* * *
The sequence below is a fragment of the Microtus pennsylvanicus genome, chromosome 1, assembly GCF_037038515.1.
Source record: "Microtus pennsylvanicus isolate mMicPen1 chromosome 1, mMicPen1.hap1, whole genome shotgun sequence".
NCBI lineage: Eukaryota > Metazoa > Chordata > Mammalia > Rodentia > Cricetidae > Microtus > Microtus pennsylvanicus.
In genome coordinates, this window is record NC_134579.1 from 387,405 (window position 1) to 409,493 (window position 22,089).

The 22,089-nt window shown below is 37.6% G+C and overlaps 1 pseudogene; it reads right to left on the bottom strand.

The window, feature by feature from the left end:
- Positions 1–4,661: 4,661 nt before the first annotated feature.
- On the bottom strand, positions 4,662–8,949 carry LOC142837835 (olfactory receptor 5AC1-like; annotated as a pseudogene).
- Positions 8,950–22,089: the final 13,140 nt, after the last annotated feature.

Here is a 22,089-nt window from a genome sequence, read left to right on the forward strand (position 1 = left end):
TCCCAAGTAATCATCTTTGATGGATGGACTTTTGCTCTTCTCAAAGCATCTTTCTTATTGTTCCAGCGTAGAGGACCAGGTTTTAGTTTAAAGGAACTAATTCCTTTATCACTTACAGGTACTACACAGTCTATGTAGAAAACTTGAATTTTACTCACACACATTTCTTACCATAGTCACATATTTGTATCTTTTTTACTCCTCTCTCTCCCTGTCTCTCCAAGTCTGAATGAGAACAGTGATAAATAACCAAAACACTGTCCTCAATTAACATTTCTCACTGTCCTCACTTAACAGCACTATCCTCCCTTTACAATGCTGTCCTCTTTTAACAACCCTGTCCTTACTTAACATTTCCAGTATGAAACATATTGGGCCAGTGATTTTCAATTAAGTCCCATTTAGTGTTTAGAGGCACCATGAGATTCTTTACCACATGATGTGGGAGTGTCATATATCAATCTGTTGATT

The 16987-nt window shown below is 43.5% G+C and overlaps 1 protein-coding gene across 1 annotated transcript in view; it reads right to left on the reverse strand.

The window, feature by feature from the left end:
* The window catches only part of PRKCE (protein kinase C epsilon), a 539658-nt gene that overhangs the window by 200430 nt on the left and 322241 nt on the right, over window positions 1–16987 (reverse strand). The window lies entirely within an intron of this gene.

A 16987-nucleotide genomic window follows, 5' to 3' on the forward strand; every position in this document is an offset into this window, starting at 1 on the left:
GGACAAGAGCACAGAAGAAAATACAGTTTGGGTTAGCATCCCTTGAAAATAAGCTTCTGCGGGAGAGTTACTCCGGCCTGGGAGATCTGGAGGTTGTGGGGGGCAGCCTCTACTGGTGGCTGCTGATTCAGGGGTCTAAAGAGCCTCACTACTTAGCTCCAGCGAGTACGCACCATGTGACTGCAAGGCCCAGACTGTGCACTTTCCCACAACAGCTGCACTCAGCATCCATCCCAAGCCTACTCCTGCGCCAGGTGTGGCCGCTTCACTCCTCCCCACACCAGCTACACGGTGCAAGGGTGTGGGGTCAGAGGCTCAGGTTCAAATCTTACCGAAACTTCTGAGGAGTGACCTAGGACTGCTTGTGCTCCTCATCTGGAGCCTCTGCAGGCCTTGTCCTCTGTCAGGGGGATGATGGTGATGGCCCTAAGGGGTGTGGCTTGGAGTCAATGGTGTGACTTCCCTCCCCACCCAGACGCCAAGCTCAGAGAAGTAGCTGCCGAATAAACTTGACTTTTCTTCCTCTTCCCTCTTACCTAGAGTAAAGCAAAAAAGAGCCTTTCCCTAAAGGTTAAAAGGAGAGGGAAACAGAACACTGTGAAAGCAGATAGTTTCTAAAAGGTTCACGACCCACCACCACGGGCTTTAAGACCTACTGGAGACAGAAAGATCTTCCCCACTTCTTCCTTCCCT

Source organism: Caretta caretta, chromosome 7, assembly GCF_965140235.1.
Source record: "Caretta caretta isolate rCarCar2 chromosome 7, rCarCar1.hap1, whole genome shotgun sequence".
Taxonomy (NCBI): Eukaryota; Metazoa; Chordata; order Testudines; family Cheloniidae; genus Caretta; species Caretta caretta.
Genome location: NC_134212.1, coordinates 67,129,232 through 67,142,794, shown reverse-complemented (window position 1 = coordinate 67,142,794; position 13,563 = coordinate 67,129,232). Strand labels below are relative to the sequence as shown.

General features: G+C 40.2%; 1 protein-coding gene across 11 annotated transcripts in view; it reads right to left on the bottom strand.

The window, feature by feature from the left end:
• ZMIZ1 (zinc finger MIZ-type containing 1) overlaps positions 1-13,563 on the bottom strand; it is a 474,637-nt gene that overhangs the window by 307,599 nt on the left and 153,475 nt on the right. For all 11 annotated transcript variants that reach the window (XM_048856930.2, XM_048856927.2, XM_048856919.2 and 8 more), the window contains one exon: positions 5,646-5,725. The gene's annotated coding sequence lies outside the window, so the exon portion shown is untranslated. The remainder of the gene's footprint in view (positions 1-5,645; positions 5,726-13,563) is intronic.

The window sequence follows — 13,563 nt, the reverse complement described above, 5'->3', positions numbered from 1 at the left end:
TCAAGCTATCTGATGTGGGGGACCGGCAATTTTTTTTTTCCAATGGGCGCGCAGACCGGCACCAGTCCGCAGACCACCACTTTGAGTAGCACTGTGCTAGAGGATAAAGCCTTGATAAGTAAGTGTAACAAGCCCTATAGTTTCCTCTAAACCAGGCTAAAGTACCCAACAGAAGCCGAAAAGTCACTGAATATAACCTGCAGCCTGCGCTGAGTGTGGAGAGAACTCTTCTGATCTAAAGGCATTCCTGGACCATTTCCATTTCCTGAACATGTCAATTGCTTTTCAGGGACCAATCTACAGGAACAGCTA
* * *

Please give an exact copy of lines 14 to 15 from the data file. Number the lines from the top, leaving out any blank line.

* The window catches only part of PRKCE (protein kinase C epsilon), a 539658-nt gene that overhangs the window by 200430 nt on the left and 322241 nt on the right, over window positions 1–16987 (reverse strand). The window lies entirely within an intron of this gene.

A 16987-nucleotide genomic window follows, 5' to 3' on the forward strand; every position in this document is an offset into this window, starting at 1 on the left: